Honoring Black History Month in Medicine and Sc ?· Honoring Black History Month in Medicine and Science…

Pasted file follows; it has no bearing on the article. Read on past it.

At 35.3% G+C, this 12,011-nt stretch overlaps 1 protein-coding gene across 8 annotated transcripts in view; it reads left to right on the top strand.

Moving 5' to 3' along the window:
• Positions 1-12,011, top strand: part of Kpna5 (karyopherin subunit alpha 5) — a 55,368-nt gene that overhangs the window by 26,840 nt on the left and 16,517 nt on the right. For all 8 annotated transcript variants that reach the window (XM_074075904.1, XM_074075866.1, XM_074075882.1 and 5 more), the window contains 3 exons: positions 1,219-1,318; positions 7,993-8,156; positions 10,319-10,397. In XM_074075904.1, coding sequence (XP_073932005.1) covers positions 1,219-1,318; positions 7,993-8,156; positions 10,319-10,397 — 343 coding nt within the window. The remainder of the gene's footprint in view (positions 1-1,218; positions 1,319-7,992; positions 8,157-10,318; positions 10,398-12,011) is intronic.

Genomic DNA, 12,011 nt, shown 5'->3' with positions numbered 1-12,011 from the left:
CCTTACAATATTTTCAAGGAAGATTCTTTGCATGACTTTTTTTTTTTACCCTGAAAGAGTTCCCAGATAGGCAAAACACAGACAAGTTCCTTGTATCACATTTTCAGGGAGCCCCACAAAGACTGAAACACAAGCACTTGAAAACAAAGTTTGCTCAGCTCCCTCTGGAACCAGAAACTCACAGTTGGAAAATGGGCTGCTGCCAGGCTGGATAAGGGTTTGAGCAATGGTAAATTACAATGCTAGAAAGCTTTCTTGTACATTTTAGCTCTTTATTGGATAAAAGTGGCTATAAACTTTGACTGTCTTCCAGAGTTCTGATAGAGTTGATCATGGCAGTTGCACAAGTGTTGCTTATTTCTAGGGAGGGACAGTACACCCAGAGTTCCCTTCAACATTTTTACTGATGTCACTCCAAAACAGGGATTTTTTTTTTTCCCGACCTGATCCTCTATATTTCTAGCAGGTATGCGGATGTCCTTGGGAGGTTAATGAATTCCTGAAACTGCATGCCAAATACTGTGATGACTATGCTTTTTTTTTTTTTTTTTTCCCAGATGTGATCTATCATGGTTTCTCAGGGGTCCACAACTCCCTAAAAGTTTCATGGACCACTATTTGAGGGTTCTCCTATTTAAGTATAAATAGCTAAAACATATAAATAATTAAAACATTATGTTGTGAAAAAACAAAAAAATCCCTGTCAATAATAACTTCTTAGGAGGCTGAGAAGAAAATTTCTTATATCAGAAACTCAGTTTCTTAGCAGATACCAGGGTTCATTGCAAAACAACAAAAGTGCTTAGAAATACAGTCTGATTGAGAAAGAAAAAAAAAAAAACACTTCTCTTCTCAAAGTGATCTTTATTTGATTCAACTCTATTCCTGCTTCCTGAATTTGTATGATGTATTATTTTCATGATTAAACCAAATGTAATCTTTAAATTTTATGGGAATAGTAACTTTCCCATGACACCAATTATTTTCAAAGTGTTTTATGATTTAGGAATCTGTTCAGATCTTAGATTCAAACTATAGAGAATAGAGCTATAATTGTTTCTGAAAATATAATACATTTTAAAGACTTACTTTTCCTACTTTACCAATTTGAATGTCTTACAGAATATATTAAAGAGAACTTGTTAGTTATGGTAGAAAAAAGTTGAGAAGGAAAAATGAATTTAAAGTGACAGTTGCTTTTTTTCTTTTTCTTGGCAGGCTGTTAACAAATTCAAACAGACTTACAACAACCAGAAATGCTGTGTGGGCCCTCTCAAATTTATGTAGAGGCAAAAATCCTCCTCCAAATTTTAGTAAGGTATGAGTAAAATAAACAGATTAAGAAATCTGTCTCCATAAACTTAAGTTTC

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<ul><li><p>Honoring Black History Month in Medicine and Science </p><p>This information is taken from the Tom Joyner Morning Show </p><p> Little Known Black History Facts </p><p> Otis Boykin invented more than 25 electronic devices used in </p><p>computers and guided missiles. His most noteworthy invention was an </p><p>electronic mechanism created in 1955, as a regulating unit for the first </p><p>heart pacemaker. The actual pacemaker was first invented by Paul Boli. </p><p>Boykins device uses electrical impulses to maintain a steady heartbeat. </p><p>Born in 1920, Otis Boykin was raised in Dallas, Texas by his parents Walter </p><p>Benjamin and Sarah Boykin. He graduated from Fisk University in 1941 and </p><p>got his first official job with Majestic Radio and TV Corporation in Chicago. </p><p>Three years later, he moved to P.J. Nielsen Research Labs in Oak Park, </p><p>Illinois to work as a research engineer. In 1949, while attending the Illinois </p><p>Institute of Technology, he founded his own company, Boykin-Fruth. In </p><p>1964, Boykin also worked as a consultant for several European and </p><p>American firms, in his long career, Boykin also invented a type of resistor </p><p>(an electric circuit element) commonly in use today in radios, computers </p><p>and television sets. Boykin also invented a chemical air filter and a burglar-</p><p>proof cash register. For these, and the electronic regulator for the </p><p>pacemaker, Boykin was rewarded with a Cultural Science Achievement </p><p>Award by The Old Pros Unlimited Club. He belonged to several science </p><p>based organizations, including the Chicago Physics Club. </p><p> Benjamin S. Carson, Sr. M.D is a pioneer in brain surgical techniques. </p><p>However, he is best known for leading the first surgical team that </p><p>successfully separated a pair if Siamese twins, who were born, joined at the </p></li><li><p>head. Born in 1951, Carson came from a poor family in Detroit. As a child, </p><p>he has a difficult time in school. Undeterred, the budding young </p><p>neurosurgeon studied hard in high school and won a scholarship to Yale </p><p>University, where he received his bachelors degree. He went on to study </p><p>at the University of Michigans Medical School and became the first black </p><p>person accepted into the residency program at Johns Hopkins Hospital in </p><p>Baltimore. After spending one in Australia, Carson was promoted to </p><p>Director of Pediatric Neurosurgery at Johns Hopkins in 1984. At 31, he was </p><p>the youngest doctor to hole such a position. In 1984, Carson performed a </p><p>very complex surgical feat when he separated seven month old Siamese </p><p>twins, born joined at the back of the head. The surgery was successful, </p><p>after a tense and arduous 22-hour operation. Carson has been the </p><p>recipient of numerous awards for his pioneering role and development of </p><p>brain surgery techniques. Some honors include the Johnson Publication </p><p>Companys Black Achievement Award, the Candle Award for Science and </p><p>Technology from Morehouse College and an Honorary Doctor of Science </p><p>Degree from North Carolina A&amp;T University. </p><p> Frederick McKinley Jones is best remembered for devising a method to </p><p>refrigerate trucks carrying perishable food, an idea expanded to include air </p><p>coolers for ships, planes, and trains. As a result of the method called pre-</p><p>fabricated refrigerator construction, meat, fruit, vegetables, and butter </p><p>could be transported long distance. Jones was born in Cincinnati, Ohio in </p><p>1893 and orphaned at the age of nine. He went to work as a self-taught </p><p>auto mechanic. He later mastered electronics and built a radio station </p><p>transmitter. His interest in how to combine sound with film in the early </p><p>days of movies led to a job with company manufacturing motion picture </p><p>equipment. Jones first patent was for a machine to dispense tickets in </p><p>movie theaters. During the 1930s, his innovative designs for air-cooling </p><p>units for food transported to market by trucks led to formation of a </p><p>successful new business. By 1949, the U.S. Thermo Control Company, as it </p><p>was called, had profits of $3 million a year. Jones was subsequently </p></li><li><p>awarded more than 60 patents, 40 for refrigeration equipment alone. In </p><p>the 1950s, he served as a consultant on refrigeration problems to both the </p><p>United States Defense Department and the Bureau of Standards. His </p><p>portable refrigeration systems were used throughout World War II, </p><p>primarily to keep medicine and blood at the right temperature on </p><p>battlefields and in military hospitals. </p><p> Patricia E. Bath, M.D. is the inventor of the cataract Laserphacprobe, </p><p>which is the medical instrument to remove cataracts from the eye. In 1975, </p><p>Dr. Bath was the first black female surgeon appointed to UCLA and is </p><p>credited, along with other Howard University students, for founding the </p><p>Student Medical Association and was its first president. Together with </p><p>associates and colleagues, Dr. Bath founded the American Institute for the </p><p>Prevention of Blindness, and with limited funding provided free vision </p><p>screening services to underserved communities. </p><p>Dr. bath holds several other firsts: first African American woman surgeon at </p><p>Drew Medical School; first woman Program Director (Chief) of a </p><p>postgraduate training at Drew; first woman chair of Opthalmology in the </p><p>history of the United States, from 1983-1986, Drew-UCLA Residency </p><p>Programs; first woman faculty ophthalmologist of ULCA Dept. of </p><p>Opthalmology, Jules Stein Eye Institute with her appointment in 1975; first </p><p>woman elected to Honorary Medical Staff of UCLA Medical Center upon her </p><p>retirement in 1993; elected to Hunter College Hall of Fame in 1988 and </p><p>elected as Howard University Pioneer in Academic Medicine in 1993. </p><p>As the first African American female physician/inventor, Dr. Bath, in the </p><p>early part of her career, devoted herself to the prevention of blindness the </p><p>world over. Her intense interest, experience and research on cataracts </p><p>culminated in 1985-1986 with her invention of a new device and method to </p><p>remove cataracts, called the Laserphacoprobe. With this intervention, </p></li><li><p>Dr. Patricia E. Bath was able to restore the sight of several individuals who </p><p>had been blind for over 30 years. </p><p>Dr. Bath has four patents on this laser cataract surgery device covering the </p><p>United States, Canada, Japan and Europe. </p><p> George Washington Carver is best known for his invention of peanut </p><p>butter and peanut oil, however, Carver created over 300 invention s from </p><p>the peanut, sweet potato and pecan. </p><p>Born into slavery near Diamond Grove, Missouri in 1864, Carver went on to </p><p>finish high school. He applied and was accepted to a college in Iowa. </p><p>However, when the president discovered that Carver was an African </p><p>American, he did not admit him. To support his early years of education, </p><p>Carver opened a laundry and later moved to Winterset, Iowa and also </p><p>worked as first cook in a large hotel. </p><p>Carver later went on to attend Simpson College in Iowa, then Iowa State </p><p>College, obtaining Bachelors and Master Degrees pursing his agricultural </p><p>work. At Tuskegee Institute, he performed productive agricultural research </p><p>in nutrition, chemistry, genetics, plant pathology, soil fertilization and the </p><p>use of waste products. Carver not only revealed medical properties in </p><p>weeds, but created over 300 products from the peanut, 100 from the pecan </p><p>and 118 products from the sweet potato. </p><p>George Washington Carver received only three patents for his work with </p><p>the peanut. These three patents were for Cosmetics, Paint and Stains </p><p>Process, and the Process of Producing Paint. Carvers other inventions </p><p>were as follow: Adhesives, Insulating, Board, Shoe Polish Axle Grease, </p><p>Linoleum, Shaving Cream, Bleach, Mayonnaise, Sugar, Synthetic Rubber, </p><p>Synthetic Marble, Metal Polish, Paper Dyes, Wood Filler, Wood Stains, </p><p>Imitation Oysters, Ink. </p></li><li><p>Additionally, his inventions included Breakfast Food No. 5 with extra </p><p>protein for diabetic people from skins of the peanut, and over 30 different </p><p>dyes from black to orange/yellow. </p><p>George Washington Carver was one of the greatest chemists of all time, </p><p>whose products and processes not only revolutionized the economy of the </p><p>South but created countless new industries and laid the foundation for new </p><p>fields in science. </p><p> Ann Moore and her husband worked as Peace Corps volunteers in the </p><p>early 1960s. As a pediatric nurse in Africa, Ann saw lots of mothers and </p><p>babies every day and noticed the contentment of babies as they spent long </p><p>hours snuggled up happily in fabric harnesses against their mothers backs. </p><p>Two months after her return to the United States, Ann gave birth to a baby </p><p>girl and wanted he same closeness with her child. She developed a fabric </p><p>pouch to carry her daughter snugly on her back. With her daughter and her </p><p>new invention, she accompanied Martin Luther King on his famous march </p><p>from Selma to Montgomery. </p><p>Working with her mother, an experience seamstress, she improved the </p><p>design, calling it the Snugli. People who saw Ann Moore walking with her </p><p>baby began to order the Snugli, and by 1972 orders for 300 Snuglis per </p><p>month were pouring in. After receiving the highest ranking reviews by </p><p>Consumer Reports and the Wall Street Journal sales hit the $6 million mark. </p><p>The business remained a family operation until 1985 when Gerico bought </p><p>the patent. </p><p>Ann Moore also invented the Airlift, a padded, portable and adjustable </p><p>oxygen carrier. This backpack gives greater freedom to people who need a </p><p>steady supply of oxygen. She also designed a shoulder/hand bag and </p><p>carrier to fit on the back of a wheelchair or walker. </p></li></ul>